Border region ‘perilously close' to lawlessness, says Quinn chief

Chief executive says region could become ungovernable

A masked man was photographed with a statement threatening directors of Quinn Industrial Holdings (QIH) this week. Photograph: Courtesy of the Irish News

A masked man was photographed with a statement threatening directors of Quinn Industrial Holdings (QIH) this week. Photograph: Courtesy of the Irish News

 

Two directors of the Co Cavan-based Quinn Industrial Holdings (QIH) warned on Wednesday evening that the Border region is “perilously close” to becoming lawless and could become “ungovernable” unless threats against the company’s directors are dealt with.

Liam McCaffrey, chief executive of QIH, also warned that a “properly resourced cross-Border taskforce” could be necessary to bring a halt to the threats if the current Garda/Police Service of Northern Ireland (PSNI) investigation does not lead to arrests and convictions.

“If it doesn’t work,” he said, “then it almost says the structure of policing around here is wrong and that’s when we need to start to look at an alternative solution.”

Mr McCaffrey and four others, all directors of QIH, were advised on Monday that a fresh threat, which warned of a “permanent solution” unless they resigned their positions, had been made against them.

Liam McCaffrey in his office at QIH in Derrylin, Co Fermanagh. Photograph: Lorraine Teevan
Liam McCaffrey in his office at QIH in Derrylin, Co Fermanagh. Photograph: Lorraine Teevan

Those threatened include Kevin Lunney, who was abducted from outside his Co Fermanagh home last month and tortured before being dumped on a road in Co Cavan.

Mr Lunney returned to the company’s offices for a brief period on Wednesday in what was his first visit since he was attacked.

“His leg is sore, it’s broken in two places and it’s had a pin put into it but he is starting to walk again with the aid of crutches,” said Mr McCaffrey.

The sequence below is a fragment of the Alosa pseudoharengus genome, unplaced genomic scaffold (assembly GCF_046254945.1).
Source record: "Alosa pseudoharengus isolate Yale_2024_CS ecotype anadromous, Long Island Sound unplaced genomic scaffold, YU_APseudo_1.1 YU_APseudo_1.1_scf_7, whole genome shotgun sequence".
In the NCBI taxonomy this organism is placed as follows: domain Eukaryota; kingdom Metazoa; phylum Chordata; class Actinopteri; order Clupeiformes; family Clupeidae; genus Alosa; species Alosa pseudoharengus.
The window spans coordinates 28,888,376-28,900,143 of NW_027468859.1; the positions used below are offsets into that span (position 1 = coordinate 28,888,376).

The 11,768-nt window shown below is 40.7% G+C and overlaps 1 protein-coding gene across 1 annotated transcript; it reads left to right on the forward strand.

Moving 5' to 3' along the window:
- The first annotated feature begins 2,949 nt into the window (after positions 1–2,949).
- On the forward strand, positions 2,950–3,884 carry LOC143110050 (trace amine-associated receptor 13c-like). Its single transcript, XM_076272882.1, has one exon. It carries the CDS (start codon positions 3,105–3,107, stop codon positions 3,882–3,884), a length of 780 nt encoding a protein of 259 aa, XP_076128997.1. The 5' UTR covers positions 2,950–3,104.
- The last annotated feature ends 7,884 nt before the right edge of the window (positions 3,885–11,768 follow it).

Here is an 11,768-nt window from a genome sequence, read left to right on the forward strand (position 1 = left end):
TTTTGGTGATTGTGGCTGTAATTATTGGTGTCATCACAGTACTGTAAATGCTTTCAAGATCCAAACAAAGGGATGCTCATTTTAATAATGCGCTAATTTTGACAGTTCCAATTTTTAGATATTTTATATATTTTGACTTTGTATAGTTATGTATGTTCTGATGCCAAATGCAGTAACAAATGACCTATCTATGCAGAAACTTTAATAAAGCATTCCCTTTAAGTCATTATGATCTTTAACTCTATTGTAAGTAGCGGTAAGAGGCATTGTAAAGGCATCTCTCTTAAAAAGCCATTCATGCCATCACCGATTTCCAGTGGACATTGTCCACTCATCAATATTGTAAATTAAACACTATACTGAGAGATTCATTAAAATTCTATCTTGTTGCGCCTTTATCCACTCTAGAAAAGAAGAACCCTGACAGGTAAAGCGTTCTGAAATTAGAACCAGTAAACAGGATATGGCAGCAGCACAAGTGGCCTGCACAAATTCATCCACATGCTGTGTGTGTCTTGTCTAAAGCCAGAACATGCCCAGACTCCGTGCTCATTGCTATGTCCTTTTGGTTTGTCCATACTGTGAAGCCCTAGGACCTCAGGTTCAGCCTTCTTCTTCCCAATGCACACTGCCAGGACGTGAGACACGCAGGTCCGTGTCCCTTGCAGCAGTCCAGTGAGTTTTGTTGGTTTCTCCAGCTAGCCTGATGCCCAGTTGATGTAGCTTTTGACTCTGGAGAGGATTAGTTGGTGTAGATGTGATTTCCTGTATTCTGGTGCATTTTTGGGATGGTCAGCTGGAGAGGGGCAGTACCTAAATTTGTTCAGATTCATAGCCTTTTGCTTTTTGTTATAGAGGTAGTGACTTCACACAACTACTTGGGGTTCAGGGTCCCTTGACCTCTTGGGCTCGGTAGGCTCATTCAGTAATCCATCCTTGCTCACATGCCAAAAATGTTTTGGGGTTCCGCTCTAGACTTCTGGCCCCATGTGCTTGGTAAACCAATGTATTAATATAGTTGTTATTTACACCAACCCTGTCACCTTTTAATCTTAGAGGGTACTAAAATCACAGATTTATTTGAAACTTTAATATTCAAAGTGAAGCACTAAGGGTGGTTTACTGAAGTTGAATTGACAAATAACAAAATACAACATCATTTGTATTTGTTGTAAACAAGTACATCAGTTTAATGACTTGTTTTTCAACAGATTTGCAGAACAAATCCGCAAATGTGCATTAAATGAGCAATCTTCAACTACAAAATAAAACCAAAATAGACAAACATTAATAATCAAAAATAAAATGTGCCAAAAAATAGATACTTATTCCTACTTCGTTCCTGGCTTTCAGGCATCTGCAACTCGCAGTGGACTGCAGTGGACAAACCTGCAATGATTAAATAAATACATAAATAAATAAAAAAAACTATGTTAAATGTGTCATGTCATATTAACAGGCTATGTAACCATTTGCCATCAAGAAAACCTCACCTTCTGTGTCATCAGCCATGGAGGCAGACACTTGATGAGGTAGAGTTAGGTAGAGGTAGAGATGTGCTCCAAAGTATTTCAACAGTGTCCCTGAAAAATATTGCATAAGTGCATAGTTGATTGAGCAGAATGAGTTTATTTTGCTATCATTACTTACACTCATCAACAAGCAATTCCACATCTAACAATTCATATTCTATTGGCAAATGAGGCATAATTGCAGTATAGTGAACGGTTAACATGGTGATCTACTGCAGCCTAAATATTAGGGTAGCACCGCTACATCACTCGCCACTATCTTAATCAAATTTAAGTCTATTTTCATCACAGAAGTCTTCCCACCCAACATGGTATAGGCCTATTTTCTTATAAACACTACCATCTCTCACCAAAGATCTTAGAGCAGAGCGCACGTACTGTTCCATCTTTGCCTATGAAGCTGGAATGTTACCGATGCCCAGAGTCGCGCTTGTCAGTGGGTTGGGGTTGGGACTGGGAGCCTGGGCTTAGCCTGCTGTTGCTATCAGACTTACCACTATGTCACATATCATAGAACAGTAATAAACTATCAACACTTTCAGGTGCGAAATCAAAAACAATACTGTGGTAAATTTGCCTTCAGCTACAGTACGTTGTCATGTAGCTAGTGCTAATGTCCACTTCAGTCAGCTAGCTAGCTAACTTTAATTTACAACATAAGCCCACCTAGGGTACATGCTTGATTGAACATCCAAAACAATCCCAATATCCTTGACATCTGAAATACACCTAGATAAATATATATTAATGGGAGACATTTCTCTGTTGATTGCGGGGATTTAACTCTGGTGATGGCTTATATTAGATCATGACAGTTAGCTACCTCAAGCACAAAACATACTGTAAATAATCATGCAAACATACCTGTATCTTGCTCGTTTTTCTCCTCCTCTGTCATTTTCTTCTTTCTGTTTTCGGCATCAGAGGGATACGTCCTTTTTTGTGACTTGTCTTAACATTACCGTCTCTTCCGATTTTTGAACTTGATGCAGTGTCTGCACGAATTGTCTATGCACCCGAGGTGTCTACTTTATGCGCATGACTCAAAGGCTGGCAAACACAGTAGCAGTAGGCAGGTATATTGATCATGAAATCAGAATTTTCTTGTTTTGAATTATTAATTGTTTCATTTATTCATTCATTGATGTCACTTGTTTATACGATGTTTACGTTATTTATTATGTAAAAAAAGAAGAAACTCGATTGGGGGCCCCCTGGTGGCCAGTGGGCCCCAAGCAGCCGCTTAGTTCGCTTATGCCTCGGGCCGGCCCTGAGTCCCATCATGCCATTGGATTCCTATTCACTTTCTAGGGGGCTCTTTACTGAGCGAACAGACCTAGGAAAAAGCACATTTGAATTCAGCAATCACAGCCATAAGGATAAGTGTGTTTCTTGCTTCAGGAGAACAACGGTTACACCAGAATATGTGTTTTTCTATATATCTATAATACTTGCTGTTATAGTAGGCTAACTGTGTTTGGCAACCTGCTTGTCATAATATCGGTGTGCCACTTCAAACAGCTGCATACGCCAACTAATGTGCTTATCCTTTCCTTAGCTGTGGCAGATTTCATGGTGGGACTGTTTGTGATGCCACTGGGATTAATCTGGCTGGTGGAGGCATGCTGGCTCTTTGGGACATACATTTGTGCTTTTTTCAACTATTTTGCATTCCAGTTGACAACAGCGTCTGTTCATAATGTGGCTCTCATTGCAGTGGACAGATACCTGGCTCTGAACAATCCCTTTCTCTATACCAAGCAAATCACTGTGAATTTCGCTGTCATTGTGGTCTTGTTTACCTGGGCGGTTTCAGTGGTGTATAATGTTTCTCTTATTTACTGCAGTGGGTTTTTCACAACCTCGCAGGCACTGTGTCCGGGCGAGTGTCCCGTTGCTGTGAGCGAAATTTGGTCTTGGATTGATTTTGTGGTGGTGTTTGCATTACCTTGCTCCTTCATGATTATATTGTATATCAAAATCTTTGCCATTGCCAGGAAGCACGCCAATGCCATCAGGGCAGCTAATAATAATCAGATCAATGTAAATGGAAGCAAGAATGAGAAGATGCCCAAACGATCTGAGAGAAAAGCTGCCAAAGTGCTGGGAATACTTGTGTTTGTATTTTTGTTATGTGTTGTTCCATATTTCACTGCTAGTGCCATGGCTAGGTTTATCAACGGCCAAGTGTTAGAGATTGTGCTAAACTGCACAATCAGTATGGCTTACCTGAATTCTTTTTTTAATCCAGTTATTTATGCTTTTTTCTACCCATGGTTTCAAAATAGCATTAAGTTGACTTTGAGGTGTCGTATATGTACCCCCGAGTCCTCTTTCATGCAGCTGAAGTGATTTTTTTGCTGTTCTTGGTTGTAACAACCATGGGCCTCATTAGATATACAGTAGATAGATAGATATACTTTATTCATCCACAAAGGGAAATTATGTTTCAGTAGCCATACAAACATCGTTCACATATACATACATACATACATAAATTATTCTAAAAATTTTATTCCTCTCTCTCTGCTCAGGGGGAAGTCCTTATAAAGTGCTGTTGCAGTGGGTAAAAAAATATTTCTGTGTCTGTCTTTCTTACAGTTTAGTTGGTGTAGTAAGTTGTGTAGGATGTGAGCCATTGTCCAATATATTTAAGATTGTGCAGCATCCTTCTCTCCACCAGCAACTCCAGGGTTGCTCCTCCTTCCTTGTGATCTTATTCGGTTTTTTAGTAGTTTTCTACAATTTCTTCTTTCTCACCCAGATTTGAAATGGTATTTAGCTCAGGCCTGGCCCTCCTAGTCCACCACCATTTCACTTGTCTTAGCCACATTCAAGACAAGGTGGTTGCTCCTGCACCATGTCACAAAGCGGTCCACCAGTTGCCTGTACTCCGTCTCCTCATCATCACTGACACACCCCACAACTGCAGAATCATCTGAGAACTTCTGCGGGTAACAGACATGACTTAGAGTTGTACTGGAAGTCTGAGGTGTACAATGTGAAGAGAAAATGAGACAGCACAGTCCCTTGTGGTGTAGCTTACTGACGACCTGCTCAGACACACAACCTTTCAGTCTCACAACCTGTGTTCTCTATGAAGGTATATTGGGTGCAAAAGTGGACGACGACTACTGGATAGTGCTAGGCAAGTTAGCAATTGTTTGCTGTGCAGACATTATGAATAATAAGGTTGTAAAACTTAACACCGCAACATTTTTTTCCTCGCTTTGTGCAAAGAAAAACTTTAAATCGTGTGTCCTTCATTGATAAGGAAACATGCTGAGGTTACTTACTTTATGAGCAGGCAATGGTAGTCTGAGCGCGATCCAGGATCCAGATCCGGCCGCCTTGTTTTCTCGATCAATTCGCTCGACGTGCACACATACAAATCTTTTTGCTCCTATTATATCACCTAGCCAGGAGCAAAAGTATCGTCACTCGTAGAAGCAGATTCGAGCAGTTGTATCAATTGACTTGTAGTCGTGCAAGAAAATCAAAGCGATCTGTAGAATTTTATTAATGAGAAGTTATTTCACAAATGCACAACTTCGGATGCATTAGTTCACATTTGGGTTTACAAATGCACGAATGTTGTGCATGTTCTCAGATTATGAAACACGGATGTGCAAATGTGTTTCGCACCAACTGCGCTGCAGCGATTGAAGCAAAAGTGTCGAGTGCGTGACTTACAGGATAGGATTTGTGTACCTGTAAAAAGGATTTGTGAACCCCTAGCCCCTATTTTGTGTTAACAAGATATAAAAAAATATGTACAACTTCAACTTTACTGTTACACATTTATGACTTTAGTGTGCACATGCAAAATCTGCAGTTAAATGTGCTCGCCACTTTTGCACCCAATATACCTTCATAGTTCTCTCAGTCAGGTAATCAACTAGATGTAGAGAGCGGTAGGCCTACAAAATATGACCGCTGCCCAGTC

“Obviously he’s got a way to go in terms of his physical recovery but he’s in good spirits,” he said.

Additional security precautions have been implemented at QIH buildings, and particularly at the offices of the company’s executives. The firm has also provided counselling for employees.

John McCartin, who was among those named in Monday’s threat, said it was “abundantly clear” that those responsible were now “emboldened”.

“There is little fear of the policing authorities on either side of the Border and the rule of law is now challenged,” he told The Irish Times.

“Unless it’s dealt with, and dealt with decisively now, the region just becomes ungovernable.”

Mr McCartin said he had spoken to Taoiseach Leo Varadkar in the wake of the fresh threat and he was confident the police response was “robust”.

“We discussed the situation at length,” he said, “and it was quite clear from his discussion that he is very troubled by this and is taking it very seriously.”

Mr McCaffrey said there had been “significant upscaling of both PSNI and Garda activity” in the wake of the attack on Mr Lunney, and he believed progress was being made and “full resources” had been allocated.

If the investigation did not lead to arrests and convictions, “what I’d be saying quite clearly is that we need to look at the structure, because the structure of policing on both sides of the Border quite clearly isn’t working,” he said.

“We’ve always been left out on the frontier to deal with it, there’s no question about that. The Border does make policing difficult, and people can use it to their advantage.”

Risk

Fr Ollie O’Reilly, who condemned the perpetrators of the attack on Mr Lunney from his altar in Ballyconnell, Co Cavan last month, said he believed the latest death threat is a sign the gang is under pressure but warned of the increased risk it poses and that those involved were now at their “most dangerous.”

“A wounded tiger is a dangerous beast and I am talking about the collective tiger,” said Fr O’Reilly, who blamed the attack on Mr Lunney on “a Mafia-style group with its own godfather” during a homily last month.

“I think they are surprised that people are fighting back, both the company and others. There is pressure being brought to bear. I know there are accusatory letters going to people who never got them before.”

Fr O’Reilly said he was “shocked and appalled” at the latest threat to QIH directors.

“They are most dangerous at this stage in many ways because they are under pressure. They could lash out and I don’t think discipline would be great among them,” he said.

The priest said the fresh threat had “caused more fear and more panic” within the local community in Cavan and Fermanagh, and he hoped it would lead to more proactive measures by police in the area.

“It is very chilling. These people are psychopathic so they are not your normal run-of-the-mill common thieves or petty criminals. They are dangerous criminals,” he said.

The threat issued on Monday also contained a warning that “anybody who removes signs, whether that be council employees or outside contractors, will be targeted.”

“When people can erect signs – and they’ve been left there for a year and a half now at this stage – and that is not addressed because these people issue threats to county council employees, that to me speaks to an area that is not being policed,” said Mr McCaffrey.

The Cavan-Monaghan TD, Sinn Féin’s Caoimhghín Ó Caoláin, said the threat to council workers was “absolutely disgraceful”.